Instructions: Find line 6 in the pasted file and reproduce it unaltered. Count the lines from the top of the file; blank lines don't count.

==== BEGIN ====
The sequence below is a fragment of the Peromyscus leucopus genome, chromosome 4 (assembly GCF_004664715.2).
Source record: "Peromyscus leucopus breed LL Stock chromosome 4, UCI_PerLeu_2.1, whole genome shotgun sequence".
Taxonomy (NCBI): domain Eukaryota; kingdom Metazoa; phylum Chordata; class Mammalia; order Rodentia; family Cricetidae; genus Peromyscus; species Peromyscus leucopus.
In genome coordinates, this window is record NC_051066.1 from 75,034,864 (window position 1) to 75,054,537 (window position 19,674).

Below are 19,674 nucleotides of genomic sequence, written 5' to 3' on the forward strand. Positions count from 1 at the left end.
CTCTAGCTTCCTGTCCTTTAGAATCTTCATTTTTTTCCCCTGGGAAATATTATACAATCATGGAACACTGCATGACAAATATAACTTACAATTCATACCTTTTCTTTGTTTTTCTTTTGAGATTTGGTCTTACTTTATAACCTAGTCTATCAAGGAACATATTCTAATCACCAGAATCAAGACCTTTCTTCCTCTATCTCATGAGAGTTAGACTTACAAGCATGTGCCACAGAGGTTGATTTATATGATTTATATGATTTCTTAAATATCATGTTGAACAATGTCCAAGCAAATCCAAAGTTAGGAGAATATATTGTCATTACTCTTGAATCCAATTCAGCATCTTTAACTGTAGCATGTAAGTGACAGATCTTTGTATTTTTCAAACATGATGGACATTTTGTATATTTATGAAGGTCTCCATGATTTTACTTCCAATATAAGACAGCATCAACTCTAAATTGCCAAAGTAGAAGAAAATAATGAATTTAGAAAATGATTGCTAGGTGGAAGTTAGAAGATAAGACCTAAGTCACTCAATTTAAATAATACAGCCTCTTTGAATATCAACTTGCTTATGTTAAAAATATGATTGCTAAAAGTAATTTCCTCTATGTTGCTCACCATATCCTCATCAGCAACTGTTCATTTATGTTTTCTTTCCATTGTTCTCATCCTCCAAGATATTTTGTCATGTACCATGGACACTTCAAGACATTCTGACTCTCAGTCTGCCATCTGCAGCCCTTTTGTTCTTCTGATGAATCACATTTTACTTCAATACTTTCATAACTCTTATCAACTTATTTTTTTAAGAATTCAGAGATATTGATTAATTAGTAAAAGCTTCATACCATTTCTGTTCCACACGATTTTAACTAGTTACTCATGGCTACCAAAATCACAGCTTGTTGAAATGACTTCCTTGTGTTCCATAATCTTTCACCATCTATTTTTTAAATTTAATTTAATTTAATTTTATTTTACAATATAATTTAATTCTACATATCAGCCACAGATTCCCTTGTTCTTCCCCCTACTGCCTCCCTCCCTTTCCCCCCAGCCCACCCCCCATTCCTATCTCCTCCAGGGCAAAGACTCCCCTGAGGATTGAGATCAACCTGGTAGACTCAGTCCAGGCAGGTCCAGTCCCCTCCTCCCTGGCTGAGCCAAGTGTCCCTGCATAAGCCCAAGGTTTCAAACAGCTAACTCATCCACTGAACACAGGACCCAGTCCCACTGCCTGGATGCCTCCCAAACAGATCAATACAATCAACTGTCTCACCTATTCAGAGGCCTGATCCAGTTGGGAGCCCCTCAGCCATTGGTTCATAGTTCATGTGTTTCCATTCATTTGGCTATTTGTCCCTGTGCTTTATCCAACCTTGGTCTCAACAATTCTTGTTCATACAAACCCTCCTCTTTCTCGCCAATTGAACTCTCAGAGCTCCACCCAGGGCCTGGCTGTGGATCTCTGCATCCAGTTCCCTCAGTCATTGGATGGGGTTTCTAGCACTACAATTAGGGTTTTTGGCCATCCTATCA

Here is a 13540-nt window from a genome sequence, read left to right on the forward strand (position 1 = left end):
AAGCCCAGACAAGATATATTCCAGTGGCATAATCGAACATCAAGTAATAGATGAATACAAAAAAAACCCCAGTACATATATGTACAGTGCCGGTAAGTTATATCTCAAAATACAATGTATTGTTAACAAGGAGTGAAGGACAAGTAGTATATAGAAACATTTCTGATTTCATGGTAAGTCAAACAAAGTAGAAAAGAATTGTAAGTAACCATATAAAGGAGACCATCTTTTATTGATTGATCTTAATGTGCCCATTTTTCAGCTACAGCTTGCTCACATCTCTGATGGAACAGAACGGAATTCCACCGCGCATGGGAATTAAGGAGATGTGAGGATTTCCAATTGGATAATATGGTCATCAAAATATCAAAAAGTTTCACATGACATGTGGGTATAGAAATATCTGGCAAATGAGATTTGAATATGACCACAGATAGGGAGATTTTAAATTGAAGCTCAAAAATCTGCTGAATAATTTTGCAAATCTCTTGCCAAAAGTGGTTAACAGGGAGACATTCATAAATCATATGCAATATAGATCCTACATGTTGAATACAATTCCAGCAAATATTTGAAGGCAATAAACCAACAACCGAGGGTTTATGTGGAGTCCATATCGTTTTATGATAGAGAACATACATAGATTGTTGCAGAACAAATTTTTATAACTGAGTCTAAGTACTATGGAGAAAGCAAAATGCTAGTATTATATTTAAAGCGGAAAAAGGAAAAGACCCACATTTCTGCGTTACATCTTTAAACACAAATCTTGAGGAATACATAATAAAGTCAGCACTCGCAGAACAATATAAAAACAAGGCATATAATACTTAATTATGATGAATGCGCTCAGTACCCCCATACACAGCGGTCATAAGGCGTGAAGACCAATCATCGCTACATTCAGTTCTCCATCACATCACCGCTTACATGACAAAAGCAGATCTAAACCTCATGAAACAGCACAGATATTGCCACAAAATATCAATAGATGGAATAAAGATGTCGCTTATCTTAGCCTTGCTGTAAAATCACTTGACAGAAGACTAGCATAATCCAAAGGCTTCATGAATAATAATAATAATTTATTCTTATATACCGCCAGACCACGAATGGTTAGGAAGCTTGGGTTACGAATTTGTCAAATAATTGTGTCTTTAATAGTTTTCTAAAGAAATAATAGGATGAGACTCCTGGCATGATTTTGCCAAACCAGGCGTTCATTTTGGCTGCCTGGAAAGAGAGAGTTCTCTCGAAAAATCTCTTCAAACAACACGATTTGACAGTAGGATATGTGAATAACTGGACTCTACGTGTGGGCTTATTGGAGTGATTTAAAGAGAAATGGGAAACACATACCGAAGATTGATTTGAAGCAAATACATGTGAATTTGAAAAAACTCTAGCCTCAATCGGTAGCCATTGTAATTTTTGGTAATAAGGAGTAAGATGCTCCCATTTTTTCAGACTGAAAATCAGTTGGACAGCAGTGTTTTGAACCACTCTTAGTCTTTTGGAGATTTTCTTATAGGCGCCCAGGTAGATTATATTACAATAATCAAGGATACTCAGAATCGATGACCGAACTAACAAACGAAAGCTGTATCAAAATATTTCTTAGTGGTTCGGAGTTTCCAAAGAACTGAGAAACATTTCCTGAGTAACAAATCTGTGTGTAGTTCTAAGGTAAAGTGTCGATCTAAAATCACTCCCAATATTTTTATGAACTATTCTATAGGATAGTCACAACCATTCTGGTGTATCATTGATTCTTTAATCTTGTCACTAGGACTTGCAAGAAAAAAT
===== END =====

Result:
CTCTAGCTTCCTGTCCTTTAGAATCTTCATTTTTTTCCCCTGGGAAATATTATACAATCATGGAACACTGCATGACAAATATAACTTACAATTCATACCTTTTCTTTGTTTTTCTTTTGAGATTTGGTCTTACTTTATAACCTAGTCTATCAAGGAACATATTCTAATCACCAGAATCAAGACCTTTCTTCCTCTATCTCATGAGAGTTAGACTTACAAGCATGTGCCACAGAGGTTGATTTATATGATTTATATGATTTCTTAAATATCATGTTGAACAATGTCCAAGCAAATCCAAAGTTAGGAGAATATATTGTCATTACTCTTGAATCCAATTCAGCATCTTTAACTGTAGCATGTAAGTGACAGATCTTTGTATTTTTCAAACATGATGGACATTTTGTATATTTATGAAGGTCTCCATGATTTTACTTCCAATATAAGACAGCATCAACTCTAAATTGCCAAAGTAGAAGAAAATAATGAATTTAGAAAATGATTGCTAGGTGGAAGTTAGAAGATAAGACCTAAGTCACTCAATTTAAATAATACAGCCTCTTTGAATATCAACTTGCTTATGTTAAAAATATGATTGCTAAAAGTAATTTCCTCTATGTTGCTCACCATATCCTCATCAGCAACTGTTCATTTATGTTTTCTTTCCATTGTTCTCATCCTCCAAGATATTTTGTCATGTACCATGGACACTTCAAGACATTCTGACTCTCAGTCTGCCATCTGCAGCCCTTTTGTTCTTCTGATGAATCACATTTTACTTCAATACTTTCATAACTCTTATCAACTTATTTTTTTAAGAATTCAGAGATATTGATTAATTAGTAAAAGCTTCATACCATTTCTGTTCCACACGATTTTAACTAGTTACTCATGGCTACCAAAATCACAGCTTGTTGAAATGACTTCCTTGTGTTCCATAATCTTTCACCATCTATTTTTTAAATTTAATTTAATTTAATTTTATTTTACAATATAATTTAATTCTACATATCAGCCACAGATTCCCTTGTTCTTCCCCCTACTGCCTCCCTCCCTTTCCCCCCAGCCCACCCCCCATTCCTATCTCCTCCAGGGCAAAGACTCCCCTGAGGATTGAGATCAACCTGGTAGACTCAGTCCAGGCAGGTCCAGTCCCCTCCTCCCTGGCTGAGCCAAGTGTCCCTGCATAAGCCCAAGGTTTCAAACAGCTAACTCATCCACTGAACACAGGACCCAGTCCCACTGCCTGGATGCCTCCCAAACAGATCAATACAATCAACTGTCTCACCTATTCAGAGGCCTGATCCAGTTGGGAGCCCCTCAGCCATTGGTTCATAGTTCATGTGTTTCCATTCATTTGGCTATTTGTCCCTGTGCTTTATCCAACCTTGGTCTCAACAATTCTTGTTCATACAAACCCTCCTCTTTCTCGCCAATTGAACTCTCAGAGCTCCACCCAGGGCCTGGCTGTGGATCTCTGCATCCAGTTCCCTCAGTCATTGGATGGGGTTTCTAGCACTACAATTAGGGTTTTTGGCCATCCTATCA